N.C. County Appeals to Supreme Court in Case that Bans Christian Prayers

By:  Dave Bohon
10/31/2011
       
N.C. County Appeals to Supreme Court in Case that Bans Christian Prayers

A North Carolina county wants to resume its longtime practice of beginning government meetings with prayer, and is asking the U.S. Supreme Court to overturn a lower court ruling that bans prayers offered “in Jesus’ name.” As reported by The New American, in July the Fourth Circuit Court of Appeals in Richmond, Virginia, ruled against the Forsyth County Board of Commissioners’ tradition of beginning their meetings with mostly Christian prayers offered by local clergy. Specifically, two area residents sued the county after attending a county board meeting on December 17, 2007, in which a local pastor “thanked God for allowing the birth of His Son to forgive us for our sins and closed by making the prayer in the name of Jesus,” according to an Associated Press report.

Writing for the majority in the Fourth Circuit ruling, Judge J. Harvie Wilkinson III noted that three-quarters of the prayers offered at the Forsyth County meetings between May 2007 and December 2008 were Christian themed, referring often to “Jesus,” “Jesus Christ,” and “Savior.” But “in order to survive constitutional scrutiny,” he explained, “invocations must consist of the type of nonsectarian prayers that solemnize the legislative task and seek to unite rather than divide. Sectarian prayers must not serve as the gateway to citizen participation in the affairs of local government. To have them do so runs afoul of the promise of public neutrality among faiths that resides at the heart of the First Amendment’s religion clauses.”
 

A North Carolina county wants to resume its longtime practice of beginning government meetings with prayer, and is asking the U.S. Supreme Court to overturn a lower court ruling that bans prayers offered “in Jesus’ name.” As reported by The New American, in July the Fourth Circuit Court of Appeals in Richmond, Virginia, ruled against the Forsyth County Board of Commissioners’ tradition of beginning their meetings with mostly Christian prayers offered by local clergy. Specifically, two area residents sued the county after attending a county board meeting on December 17, 2007, in which a local pastor “thanked God for allowing the birth of His Son to forgive us for our sins and closed by making the prayer in the name of Jesus,” according to an Associated Press report.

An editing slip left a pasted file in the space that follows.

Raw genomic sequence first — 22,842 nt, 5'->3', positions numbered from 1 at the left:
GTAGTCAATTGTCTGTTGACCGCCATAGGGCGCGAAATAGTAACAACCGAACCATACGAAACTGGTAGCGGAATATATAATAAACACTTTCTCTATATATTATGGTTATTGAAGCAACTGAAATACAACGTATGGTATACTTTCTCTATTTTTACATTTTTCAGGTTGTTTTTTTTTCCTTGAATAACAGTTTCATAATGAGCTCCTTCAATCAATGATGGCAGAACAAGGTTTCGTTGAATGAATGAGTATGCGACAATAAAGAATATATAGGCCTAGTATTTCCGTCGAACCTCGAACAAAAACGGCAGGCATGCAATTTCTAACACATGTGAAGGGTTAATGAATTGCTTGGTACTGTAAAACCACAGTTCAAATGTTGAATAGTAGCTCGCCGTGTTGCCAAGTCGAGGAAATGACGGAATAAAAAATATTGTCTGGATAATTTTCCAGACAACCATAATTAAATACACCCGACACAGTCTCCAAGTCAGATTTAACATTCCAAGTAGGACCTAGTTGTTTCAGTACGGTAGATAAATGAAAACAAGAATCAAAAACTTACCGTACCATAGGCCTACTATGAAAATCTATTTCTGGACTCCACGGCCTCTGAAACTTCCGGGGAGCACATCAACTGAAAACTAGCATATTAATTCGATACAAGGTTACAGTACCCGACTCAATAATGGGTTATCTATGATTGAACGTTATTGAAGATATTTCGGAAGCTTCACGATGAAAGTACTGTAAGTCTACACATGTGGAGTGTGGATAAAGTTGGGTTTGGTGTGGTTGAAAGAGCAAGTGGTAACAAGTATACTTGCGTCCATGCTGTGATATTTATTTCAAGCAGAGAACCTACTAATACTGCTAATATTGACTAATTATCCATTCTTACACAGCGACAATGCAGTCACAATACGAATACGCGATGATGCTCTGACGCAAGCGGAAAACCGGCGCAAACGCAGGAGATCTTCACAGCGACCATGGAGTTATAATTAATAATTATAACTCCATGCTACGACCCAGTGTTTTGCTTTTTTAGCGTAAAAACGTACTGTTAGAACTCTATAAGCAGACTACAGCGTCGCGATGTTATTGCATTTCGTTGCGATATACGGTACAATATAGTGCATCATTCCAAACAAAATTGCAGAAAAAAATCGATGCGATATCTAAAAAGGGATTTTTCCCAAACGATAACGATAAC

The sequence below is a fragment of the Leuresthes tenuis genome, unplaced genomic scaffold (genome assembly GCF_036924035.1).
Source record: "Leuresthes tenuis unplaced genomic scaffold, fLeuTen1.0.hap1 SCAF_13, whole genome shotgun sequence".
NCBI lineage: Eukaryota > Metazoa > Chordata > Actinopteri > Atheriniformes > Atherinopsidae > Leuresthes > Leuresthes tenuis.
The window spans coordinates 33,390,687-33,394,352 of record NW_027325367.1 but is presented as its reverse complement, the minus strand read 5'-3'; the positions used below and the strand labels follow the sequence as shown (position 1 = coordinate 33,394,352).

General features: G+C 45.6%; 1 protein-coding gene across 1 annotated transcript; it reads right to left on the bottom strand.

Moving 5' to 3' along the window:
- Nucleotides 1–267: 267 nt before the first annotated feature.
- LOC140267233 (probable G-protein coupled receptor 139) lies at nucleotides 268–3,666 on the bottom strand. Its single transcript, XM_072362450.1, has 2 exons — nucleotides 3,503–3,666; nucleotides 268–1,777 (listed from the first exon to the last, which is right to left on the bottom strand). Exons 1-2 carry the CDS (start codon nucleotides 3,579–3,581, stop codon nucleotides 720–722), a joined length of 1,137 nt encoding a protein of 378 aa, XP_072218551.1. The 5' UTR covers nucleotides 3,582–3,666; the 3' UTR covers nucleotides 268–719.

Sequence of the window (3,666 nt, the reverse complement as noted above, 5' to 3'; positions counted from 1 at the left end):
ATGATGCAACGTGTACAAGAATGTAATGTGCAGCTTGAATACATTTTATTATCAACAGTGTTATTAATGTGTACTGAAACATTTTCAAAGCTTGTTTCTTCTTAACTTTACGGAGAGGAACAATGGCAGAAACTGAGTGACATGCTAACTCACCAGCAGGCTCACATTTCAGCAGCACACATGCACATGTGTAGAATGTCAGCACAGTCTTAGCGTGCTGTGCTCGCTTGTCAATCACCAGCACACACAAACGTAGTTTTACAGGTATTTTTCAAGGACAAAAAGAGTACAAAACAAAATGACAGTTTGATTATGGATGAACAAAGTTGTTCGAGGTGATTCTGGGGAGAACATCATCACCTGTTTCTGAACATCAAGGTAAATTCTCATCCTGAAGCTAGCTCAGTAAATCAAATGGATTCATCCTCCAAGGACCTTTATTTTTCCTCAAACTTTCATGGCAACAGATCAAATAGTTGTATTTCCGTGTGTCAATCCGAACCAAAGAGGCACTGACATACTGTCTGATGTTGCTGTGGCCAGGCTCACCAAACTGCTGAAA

Writing for the majority in the Fourth Circuit ruling, Judge J. Harvie Wilkinson III noted that three-quarters of the prayers offered at the Forsyth County meetings between May 2007 and December 2008 were Christian themed, referring often to “Jesus,” “Jesus Christ,” and “Savior.” But “in order to survive constitutional scrutiny,” he explained, “invocations must consist of the type of nonsectarian prayers that solemnize the legislative task and seek to unite rather than divide. Sectarian prayers must not serve as the gateway to citizen participation in the affairs of local government. To have them do so runs afoul of the promise of public neutrality among faiths that resides at the heart of the First Amendment’s religion clauses.”

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